Mike Jacobs is always in season: Purple Martins poses a birding conundrum – Grand Fox Herald

Big Forks – Purple Martins have replaced barn swallows as my daily bird. Barn swallows are prominent in our area near Gilby, ND, as purple martins are in some parts of Grand Forks.

These species are similar in many ways, but should not be confused. Martin is the largest member of the swallow family. Like the barn swallow, it’s a glowing purple, but it doesn’t have the salmon and buff trim that marks the barn swallow. Both species have forked tails. The barn swallow’s tail feathers make up at least one-third of its body length, giving the bird an aerodynamic appearance. Purple martins appear bulkier because their tails are shorter and make up a much smaller proportion of the bird’s body length.

Barn Swallows and Purple Martins are excellent trapeze. In fact, it is difficult to track their flight movements. Based on observations this year, I think individual purple martins may be more common than individual barn swallows, but both are social species and both are friendly people. In fact, almost both species nest on man-made structures.

This is not always the case. Purple Martins are secondary hole nesters. In other words, they go into holes created by other species. Before around 1900, that meant woodpecker holes, but Martins embraced the houses humans built for them. John James Audubon remarked in the 1830s that there is hardly a country inn without a purple Martin’s house.

These birds definitely endeared themselves to European immigrants. Today, there are at least two international organizations working to increase the number of purple martins.

As it turns out, Martin confused me. I see these birds frequently on my walks on the Red River Greenway between 47th Avenue and the Elmwood access point, most commonly at the Sunbeam Trail entrance and in greatest numbers. There was a Martin House there, and most of the time I passed by, there was quite a flock of birds, maybe 40 or more. But on other days, there are no birds at all, although I see individual martins, or small groups of martins, almost every day. There’s also a Martin House at the 47th Avenue entrance, but it didn’t have that many birds until early August, when suddenly one morning the air seemed to be filled with Martins.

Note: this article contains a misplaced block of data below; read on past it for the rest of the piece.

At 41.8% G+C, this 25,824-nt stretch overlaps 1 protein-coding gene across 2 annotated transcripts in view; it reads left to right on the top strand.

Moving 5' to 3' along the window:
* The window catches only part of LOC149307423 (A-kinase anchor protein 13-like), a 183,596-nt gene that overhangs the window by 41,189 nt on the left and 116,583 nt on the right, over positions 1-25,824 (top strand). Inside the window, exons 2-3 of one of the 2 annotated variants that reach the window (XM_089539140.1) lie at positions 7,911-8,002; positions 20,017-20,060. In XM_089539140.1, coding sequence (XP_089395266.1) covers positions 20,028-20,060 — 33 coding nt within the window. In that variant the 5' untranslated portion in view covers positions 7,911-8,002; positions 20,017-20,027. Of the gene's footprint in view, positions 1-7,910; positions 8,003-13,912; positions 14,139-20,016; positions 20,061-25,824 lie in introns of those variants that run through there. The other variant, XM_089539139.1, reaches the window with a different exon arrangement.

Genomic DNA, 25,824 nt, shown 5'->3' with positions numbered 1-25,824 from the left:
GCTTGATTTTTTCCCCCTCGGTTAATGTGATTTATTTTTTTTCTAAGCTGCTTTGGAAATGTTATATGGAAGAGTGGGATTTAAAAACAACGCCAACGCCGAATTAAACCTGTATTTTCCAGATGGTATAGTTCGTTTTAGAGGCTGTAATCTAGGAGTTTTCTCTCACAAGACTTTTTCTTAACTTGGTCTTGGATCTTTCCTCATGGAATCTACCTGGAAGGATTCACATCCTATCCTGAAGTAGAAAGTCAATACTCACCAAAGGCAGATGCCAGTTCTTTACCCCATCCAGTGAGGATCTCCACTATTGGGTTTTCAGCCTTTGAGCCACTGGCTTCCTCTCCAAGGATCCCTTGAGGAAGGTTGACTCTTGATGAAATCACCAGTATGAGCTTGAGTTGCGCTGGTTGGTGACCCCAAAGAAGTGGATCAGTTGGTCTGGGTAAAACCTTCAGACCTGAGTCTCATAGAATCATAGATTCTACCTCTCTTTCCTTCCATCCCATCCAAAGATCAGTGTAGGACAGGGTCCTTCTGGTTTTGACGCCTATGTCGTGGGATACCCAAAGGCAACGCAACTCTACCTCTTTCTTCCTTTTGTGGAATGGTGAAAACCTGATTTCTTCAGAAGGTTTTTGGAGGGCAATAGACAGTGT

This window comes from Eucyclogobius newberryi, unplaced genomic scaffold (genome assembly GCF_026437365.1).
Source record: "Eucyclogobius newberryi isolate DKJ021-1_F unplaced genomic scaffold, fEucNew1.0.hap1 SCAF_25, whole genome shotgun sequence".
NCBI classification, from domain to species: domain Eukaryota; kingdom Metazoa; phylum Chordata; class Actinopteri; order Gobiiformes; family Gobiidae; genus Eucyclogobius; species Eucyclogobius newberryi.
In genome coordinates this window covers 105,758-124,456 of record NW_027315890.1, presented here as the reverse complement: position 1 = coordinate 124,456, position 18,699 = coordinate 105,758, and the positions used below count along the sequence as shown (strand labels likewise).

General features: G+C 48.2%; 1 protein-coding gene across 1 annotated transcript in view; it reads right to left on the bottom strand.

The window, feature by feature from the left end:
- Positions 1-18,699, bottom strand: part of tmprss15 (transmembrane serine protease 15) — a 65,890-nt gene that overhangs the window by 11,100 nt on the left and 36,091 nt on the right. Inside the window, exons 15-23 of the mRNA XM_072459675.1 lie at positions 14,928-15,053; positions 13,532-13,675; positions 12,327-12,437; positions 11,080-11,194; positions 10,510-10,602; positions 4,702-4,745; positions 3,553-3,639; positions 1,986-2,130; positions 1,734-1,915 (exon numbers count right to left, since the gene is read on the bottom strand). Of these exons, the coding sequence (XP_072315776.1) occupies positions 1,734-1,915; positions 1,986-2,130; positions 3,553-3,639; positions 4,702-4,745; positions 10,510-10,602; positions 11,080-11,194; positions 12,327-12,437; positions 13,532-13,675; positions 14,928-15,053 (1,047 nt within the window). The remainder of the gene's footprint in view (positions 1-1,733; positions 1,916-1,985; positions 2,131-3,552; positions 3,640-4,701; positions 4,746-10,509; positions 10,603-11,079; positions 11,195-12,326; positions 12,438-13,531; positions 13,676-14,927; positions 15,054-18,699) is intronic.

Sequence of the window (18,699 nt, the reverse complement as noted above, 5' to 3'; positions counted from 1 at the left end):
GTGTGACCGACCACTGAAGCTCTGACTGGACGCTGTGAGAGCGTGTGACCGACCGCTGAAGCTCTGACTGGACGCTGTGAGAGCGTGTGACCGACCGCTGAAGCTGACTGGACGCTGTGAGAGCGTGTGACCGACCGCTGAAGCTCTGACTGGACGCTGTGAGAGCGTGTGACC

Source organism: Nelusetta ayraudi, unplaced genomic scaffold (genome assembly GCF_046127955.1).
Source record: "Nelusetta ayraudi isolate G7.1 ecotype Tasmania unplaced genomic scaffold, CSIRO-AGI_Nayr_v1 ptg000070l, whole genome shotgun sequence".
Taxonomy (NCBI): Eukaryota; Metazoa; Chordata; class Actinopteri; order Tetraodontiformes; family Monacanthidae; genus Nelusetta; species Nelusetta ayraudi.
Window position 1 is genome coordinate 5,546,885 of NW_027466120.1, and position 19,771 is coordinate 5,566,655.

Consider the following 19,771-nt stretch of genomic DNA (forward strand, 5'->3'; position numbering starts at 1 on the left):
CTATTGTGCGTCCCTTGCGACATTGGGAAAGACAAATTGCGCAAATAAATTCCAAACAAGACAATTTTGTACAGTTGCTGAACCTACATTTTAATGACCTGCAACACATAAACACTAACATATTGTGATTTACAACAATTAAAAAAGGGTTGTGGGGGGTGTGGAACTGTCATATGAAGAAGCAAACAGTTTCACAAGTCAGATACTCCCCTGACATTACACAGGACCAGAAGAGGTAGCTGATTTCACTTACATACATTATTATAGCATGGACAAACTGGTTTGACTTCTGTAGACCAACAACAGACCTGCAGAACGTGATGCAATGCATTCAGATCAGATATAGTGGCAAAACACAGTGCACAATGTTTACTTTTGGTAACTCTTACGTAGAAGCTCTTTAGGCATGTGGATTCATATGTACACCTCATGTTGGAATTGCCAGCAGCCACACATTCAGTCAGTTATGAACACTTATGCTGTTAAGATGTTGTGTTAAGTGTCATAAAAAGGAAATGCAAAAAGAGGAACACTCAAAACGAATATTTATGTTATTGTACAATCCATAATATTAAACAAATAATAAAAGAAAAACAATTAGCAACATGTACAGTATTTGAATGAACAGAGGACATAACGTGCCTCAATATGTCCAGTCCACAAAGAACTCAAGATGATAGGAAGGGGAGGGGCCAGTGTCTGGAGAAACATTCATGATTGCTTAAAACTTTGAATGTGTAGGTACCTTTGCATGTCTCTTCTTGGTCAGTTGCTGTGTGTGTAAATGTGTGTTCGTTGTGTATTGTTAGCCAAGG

My guess is that Sunbeam martins are hatching and may be jumping out of their nests to socialize or feed. I think those at the 47th Avenue entrance might be prospectors, maybe thinking about building new homes for the next nesting season. Both Martin houses are in great locations. Martins likes open skies close to the water, in this case the Red River.

Martins isn’t limited to these houses. For several years, a small group of Martins has been established in the canopy of the Devils Lake gas station. A storm damaged the station and the Martins did not re-establish the colony.

Like other swallows, the Purple Martin Swallow travels in flocks for the fall migration. Often, these species cluster together. Purple Martin still has a long way to go. They escape the northern winters by moving to South America.

Their journey is about to begin. Most swallows will be gone by the end of August, although some will persist into September—until frost kills the insects they depend on.

My birding buddy Charlie Christianson had what could be called a “perfect” result last weekend. He saw seven species of woodpeckers, all to be expected in our area.

Christianson and Mary Wakefield have a retreat on the south bank of Devil’s Lake near Mount White Horse. This is a wooded area that provides a good habitat for woodpeckers, and the habitat is diverse enough to attract species that occupy different habitats.

And, of course, the furry woodpecker. These two very similar species are not very common, but they appear in nearly every wood, no matter how small or spaced apart. Red-headed woodpeckers are less common, but more conspicuous. This also applies to piles of woodpeckers – as the saying goes “spades”. A red-bellied woodpecker also showed up. This species is a relatively new species in our region, having migrated from the southeast. The Devil’s Lake area may be as far north and west as where the species occurs. Finally, two “anomalous species” appeared, the yellow-bellied suckers and the northern flashers. These are members of the woodpecker family, but their behavior is quite different from other woodpecker species.

Maybe I can achieve this “perfection” if I start doing it, but I don’t want to encounter all seven species of woodpeckers in one place in one day.

Jacobs is a retired publisher and editor of The Herald. Contact him at mjacobs@polarcomm.com.

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